The edges of my copy of Nevers are spiked with white sticky tabs, marking sections in which I can read every inch of my own body, lines that weave into a through-line of meta-something self-awareness, and bits that are in particular fucking cool. Megan Martin, author of Nevers, is Gary Lutz-y in that way that makes for a killer party trick: whip her new collection of fictions open to any page and pick a sentence like a spot on a globe — it will almost guaranteed-ly knock off socks. Look, I’ll do it right now . . . aaand . . . “Today was a new day: I performed tricks balanced on a red ball balanced on a grizzly bear’s back tooth balanced on a pin’s head for gold tokens.” Come on.
I should explain primarily that the reason for my white sticky tabs, a step even above that pretentious pastime of penciling-in-the-margins, is because the package of this slim thing is just astounding and insane and as I read it in my office, I have to shove its cover in the face of each hapless visitor with an exuberant, “LOOK-A-DIS COVER!” I’m trying to keep it pristine, keep it a keepsake. Caketrain routinely kills it cover-wise, and Nevers is no different. It’s cerebral Neoclassicism with this Zorro-cum-Kesha face paint (yes) raccooning two 18th-century Bonaparte sisters, holding a folded letter, a list, perhaps, of NEVERS. Never-have-I-, Never-will-I-, evers. What is on Megan Martin’s list?
Well, she somehow evokes diary entry and blog and tweet and manifesto, all wrapped up in pulsating truth, and yeesh is that exactly the worst description I could possibly give now that I re-read it. I am all a-cringe. But that is the thing with Megan Martin. I am hard-pressed to aptly describe the stun ray gun of this collection without quoting her directly, but endless bullet point quotes does not a review make, and anyway just go buy the book. After I read Nevers I went and bought all of Caketrain’s entire shit for like $60 on Paypal. They are not giving me money or even a cool tote for saying so!
Nevers is a landmine of preening and pettiness and tongue-in-cheekiness shaken by little familiar earthquakes—that’s Megan Martin’s m.o. To wit, one “Poetry Pool Party,” transcribed below in its entirety:
I have been invited to a poetry pool party. There will be readings and beer — beer! — and also a diving board!
But what would make anyone want to see a poet’s body? Or the sort of swimsuit a poet would wear?
I am totally going.
Adolescent, sardonic, all-too-relatable, and quickly followed by gut-punching sentences that hit on an even deeper level, like the following, from a chapter sassily titled “How the Novel’s Going”:
At home I prepared a very exquisite suitcase — hard-boiled eggs, sketchbooks, fishnets — and then, crippled by longing for everything else in the room, unpacked it again, returned to my desk.
She is the achingly personal and the deceptively casual shot up with profanity in a way that works, sending heart to throat. In less-capable hands, Nevers’ sometimes-solipsism would verge into eye-roll territory. Tao Lin wishes that he may one day be able to drop Dr. Drew into a story with the same heartbreaking panache as Megan Martin.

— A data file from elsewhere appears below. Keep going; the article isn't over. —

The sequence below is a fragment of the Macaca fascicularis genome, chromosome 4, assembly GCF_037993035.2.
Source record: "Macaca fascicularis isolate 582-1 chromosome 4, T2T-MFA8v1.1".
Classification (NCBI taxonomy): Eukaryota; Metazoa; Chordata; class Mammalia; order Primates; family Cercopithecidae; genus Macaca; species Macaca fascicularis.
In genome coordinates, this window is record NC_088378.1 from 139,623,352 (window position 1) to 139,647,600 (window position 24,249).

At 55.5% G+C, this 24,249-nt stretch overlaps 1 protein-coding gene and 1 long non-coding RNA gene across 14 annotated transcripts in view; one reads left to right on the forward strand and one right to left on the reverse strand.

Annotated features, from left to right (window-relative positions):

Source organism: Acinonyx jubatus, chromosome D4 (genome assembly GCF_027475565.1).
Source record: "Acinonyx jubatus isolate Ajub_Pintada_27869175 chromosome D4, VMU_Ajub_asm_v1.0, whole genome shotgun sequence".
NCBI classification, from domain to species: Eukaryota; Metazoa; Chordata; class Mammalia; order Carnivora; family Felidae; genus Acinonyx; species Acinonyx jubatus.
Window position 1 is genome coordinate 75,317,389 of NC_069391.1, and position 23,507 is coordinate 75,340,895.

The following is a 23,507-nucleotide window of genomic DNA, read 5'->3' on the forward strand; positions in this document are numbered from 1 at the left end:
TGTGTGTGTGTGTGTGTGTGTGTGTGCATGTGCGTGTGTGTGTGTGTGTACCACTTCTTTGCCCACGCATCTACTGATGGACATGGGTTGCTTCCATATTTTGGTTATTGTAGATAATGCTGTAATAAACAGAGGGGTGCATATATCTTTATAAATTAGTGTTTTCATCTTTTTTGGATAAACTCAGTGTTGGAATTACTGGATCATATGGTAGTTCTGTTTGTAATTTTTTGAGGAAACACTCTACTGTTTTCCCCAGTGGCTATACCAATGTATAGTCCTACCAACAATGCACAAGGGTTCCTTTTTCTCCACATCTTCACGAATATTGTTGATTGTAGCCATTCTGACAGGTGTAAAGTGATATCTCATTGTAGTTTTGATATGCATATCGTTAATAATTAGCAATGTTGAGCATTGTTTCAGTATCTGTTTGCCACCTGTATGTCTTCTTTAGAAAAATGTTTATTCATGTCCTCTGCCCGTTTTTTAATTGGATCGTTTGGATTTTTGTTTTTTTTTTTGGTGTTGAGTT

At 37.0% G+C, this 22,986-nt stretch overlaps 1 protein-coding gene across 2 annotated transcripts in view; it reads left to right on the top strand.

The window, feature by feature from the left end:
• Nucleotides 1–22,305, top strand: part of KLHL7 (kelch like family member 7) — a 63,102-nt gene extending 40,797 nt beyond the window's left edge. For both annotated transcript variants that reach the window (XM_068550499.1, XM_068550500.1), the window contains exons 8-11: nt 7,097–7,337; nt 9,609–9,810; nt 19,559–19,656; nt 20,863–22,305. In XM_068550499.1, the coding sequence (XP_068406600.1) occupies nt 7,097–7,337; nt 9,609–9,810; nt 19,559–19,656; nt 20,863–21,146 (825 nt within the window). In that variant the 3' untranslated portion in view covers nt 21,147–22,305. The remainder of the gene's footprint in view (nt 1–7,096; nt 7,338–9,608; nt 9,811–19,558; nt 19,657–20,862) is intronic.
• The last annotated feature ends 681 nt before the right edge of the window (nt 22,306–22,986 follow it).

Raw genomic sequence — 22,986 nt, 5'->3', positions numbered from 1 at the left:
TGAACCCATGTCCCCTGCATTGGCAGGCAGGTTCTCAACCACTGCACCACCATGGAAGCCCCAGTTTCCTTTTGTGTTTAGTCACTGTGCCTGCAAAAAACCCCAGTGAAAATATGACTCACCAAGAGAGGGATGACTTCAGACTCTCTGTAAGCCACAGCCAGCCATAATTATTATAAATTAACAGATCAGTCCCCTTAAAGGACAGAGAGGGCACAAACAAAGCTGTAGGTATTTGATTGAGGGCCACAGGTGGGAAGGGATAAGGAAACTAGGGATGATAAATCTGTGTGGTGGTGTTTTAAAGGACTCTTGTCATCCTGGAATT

True, every so often she lunges into prose a dangerous shade of purple, but manages to catch herself at the last minute with a gasp of self-deprecation and a lurch of immediacy. She whisks away from the Potentially-Too-Precious by casting a snarky side eye on herself and on her book and on publishing, and especially on her peers, poignantly describing the ways in which she would kill her miserable writer friends who get devastatingly hard over Paul Auster. When introducing the pretty bulky metaphor of a glass gondola, she writes around it, looking in at herself, thwarting anticipated criticism: “In the second scene, the gondola got smashed by an iceberg. There is a climax waiting there, but I am not the kind of idiot who believes every ruined thing should be plotted.” She’s got a refreshingly searing view on narrative—if only she’d give this season of Mad Men such sound advice! (Zing!!)
I don’t mind a no-narrative novel—in fact, I love them—but here is a glinting thread of upward motion that runs through these stories: Megan Martin, narrator/writer (much to her dismay), plus her ex, plus her husband, plus her mom and you and Dr. Drew, are all slouching towards Clorox-bleached Apocalypse, a “ruined thing” that she has nevertheless sort of “plotted.” In the final page of Nevers, Nevers is the last book in the world and Megan Martin’s mother is reading romance novels on the internet as we all get pelted to death with tentacled black rocks from heaven.
But then, not really. Of course not really. Megan Martin, boyfriend-haver, recent-Twitterer, caretaker of seven thousand cats in Cincinnati, docent of “millennial” “ennui,” white knight of Probably-This-Prose-Is-Too-Weird-For-Casual-Readers?, mutual hater of the word weird, for it’s a lazy-ass word . . . she has me projecting myself into every cranny of Nevers and shivering. Tao Lin, get on your knees and pray.